Detainee Communications Opposed
Terrorism suspects on a hunger strike at the U.S. prison at Guantanamo Bay, Cuba, should not be allowed to speak in person or even by telephone with relatives and friends because of security risks, the government argued in federal court yesterday.
Attorneys for a group of hunger strikers said the detainees might be persuaded through such discussions to resume eating and drinking. The inmates have pledged to starve themselves to death unless they are released or brought to trial after more than three years at the U.S. facility in Cuba.
Terry Henry, a Justice Department lawyer, told U.S. District Judge Gladys Kessler that one relative tried sending a detainee a DVD that named various people who had died or were in jail, raising concerns about whether some kind of message was being sent. The disc was not cleared and not delivered to the detainee.
Henry suggested that the government does not have the resources to monitor detainee phone calls.
Lawyers for the hunger strikers, who allege inhumane and cruel treatment at the camp, are seeking more frequent access to their clients and copies of their medical records. Some of the detainees have been fasting since Aug. 8.
Henry dismissed such allegations of abuse as "storytelling and misunderstanding." As of late Thursday, 24 detainees were rejecting food and drink, Henry said. Seven were hospitalized and being force-fed through nose-to-stomach tubes. Some of the other 17 detainees were also not eating or drinking but were not yet being fed against their will, Henry said.
U.S. Marshals Seize Medical Devices
Baxter International Inc. may not have properly informed U.S. regulators about the failures of its Colleague infusion pumps, a violation of federal law, the Food and Drug Administration said.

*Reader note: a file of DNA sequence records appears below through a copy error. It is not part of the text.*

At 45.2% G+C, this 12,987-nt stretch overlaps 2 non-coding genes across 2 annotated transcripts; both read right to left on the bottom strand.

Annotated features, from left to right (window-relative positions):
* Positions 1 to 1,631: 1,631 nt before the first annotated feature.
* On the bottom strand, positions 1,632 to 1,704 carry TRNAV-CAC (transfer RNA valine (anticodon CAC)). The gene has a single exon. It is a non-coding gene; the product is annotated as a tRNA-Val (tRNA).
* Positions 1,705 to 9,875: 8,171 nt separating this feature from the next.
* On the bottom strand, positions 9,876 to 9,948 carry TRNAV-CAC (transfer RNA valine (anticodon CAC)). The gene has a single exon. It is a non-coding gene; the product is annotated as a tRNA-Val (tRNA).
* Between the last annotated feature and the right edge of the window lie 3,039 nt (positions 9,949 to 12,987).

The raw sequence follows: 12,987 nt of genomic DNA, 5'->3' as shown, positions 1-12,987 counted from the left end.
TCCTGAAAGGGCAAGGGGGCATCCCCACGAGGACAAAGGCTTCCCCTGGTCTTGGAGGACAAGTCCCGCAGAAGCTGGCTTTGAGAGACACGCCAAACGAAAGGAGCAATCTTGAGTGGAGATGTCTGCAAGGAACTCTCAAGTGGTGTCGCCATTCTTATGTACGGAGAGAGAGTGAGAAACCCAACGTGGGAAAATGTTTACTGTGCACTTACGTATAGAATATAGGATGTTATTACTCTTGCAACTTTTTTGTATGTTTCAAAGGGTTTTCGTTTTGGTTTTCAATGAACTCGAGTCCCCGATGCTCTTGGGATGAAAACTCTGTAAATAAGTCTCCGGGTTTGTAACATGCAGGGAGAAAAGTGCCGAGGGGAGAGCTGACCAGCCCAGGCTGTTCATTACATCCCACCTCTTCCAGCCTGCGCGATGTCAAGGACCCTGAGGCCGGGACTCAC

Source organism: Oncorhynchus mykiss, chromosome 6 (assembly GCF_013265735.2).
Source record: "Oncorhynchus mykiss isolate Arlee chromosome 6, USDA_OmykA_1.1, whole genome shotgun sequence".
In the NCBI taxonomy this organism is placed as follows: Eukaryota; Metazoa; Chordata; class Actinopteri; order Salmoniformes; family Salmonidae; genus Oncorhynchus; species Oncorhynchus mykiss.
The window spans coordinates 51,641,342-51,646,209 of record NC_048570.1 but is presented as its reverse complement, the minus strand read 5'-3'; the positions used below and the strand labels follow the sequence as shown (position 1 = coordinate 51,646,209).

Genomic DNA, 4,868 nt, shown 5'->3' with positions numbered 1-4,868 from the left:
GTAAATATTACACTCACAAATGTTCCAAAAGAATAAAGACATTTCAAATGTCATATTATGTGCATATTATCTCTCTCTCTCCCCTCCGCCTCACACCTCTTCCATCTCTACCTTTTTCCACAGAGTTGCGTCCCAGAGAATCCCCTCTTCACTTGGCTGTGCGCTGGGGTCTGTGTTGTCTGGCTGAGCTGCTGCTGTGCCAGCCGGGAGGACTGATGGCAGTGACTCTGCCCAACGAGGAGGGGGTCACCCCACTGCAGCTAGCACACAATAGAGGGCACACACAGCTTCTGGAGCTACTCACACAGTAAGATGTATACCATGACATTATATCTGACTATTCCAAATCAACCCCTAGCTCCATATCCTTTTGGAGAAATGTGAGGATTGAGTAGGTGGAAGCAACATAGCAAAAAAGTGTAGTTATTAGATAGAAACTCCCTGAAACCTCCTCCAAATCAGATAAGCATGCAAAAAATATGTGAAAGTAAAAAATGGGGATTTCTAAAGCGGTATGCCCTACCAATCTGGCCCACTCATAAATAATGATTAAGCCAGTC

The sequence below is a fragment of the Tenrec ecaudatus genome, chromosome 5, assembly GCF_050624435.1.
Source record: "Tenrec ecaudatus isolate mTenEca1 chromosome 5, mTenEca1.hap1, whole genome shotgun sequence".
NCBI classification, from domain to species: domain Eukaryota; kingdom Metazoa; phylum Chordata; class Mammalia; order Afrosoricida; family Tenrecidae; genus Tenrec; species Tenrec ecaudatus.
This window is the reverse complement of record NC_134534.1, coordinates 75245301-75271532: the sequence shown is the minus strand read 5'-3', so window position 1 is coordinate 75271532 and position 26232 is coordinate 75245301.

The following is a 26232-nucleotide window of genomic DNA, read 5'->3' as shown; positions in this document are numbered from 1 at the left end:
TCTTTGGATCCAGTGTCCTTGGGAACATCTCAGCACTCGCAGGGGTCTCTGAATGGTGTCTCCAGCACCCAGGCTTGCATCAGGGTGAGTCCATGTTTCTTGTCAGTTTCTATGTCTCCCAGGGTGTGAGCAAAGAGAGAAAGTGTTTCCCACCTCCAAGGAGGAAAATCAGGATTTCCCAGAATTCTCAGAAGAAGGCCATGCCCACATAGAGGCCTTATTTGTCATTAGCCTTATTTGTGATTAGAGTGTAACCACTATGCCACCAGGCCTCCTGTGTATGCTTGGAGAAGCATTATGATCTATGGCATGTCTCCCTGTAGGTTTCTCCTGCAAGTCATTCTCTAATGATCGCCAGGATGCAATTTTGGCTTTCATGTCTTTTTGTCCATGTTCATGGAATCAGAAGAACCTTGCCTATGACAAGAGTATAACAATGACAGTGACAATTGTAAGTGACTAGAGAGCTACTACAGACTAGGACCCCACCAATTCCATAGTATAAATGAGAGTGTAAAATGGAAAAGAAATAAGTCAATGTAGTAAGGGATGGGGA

At the FDA's request, U.S. marshals seized hundreds of devices -- used to give pain medication, fluids and other drugs intravenously -- from two of Baxter's warehouses on Oct. 12. The devices were not manufactured under proper conditions and some have a design defect that may cause the pumps to inexplicably shut down, the FDA said in a statement.
"FDA inspections revealed that the firm has continually failed to follow medical device manufacturing requirements," the agency statement said. "Further, FDA believes Baxter failed to inform FDA of the Colleague infusion pump failures, in violation of the Medical Device Reporting regulation of the Federal Food, Drug and Cosmetic Act."
Bush Nominates Deputy for Bolton
President Bush nominated Alejandro Daniel Wolff to serve as deputy to Ambassador John R. Bolton, a post that would put him second in command at the U.S. Mission to the United Nations.
Wolff is a career Foreign Service officer who had been deputy chief of mission at the U.S. Embassy in Paris for the past four years. Before that, he was an executive assistant to then-Secretaries of State Madeleine K. Albright and Colin L. Powell.
-- From News Services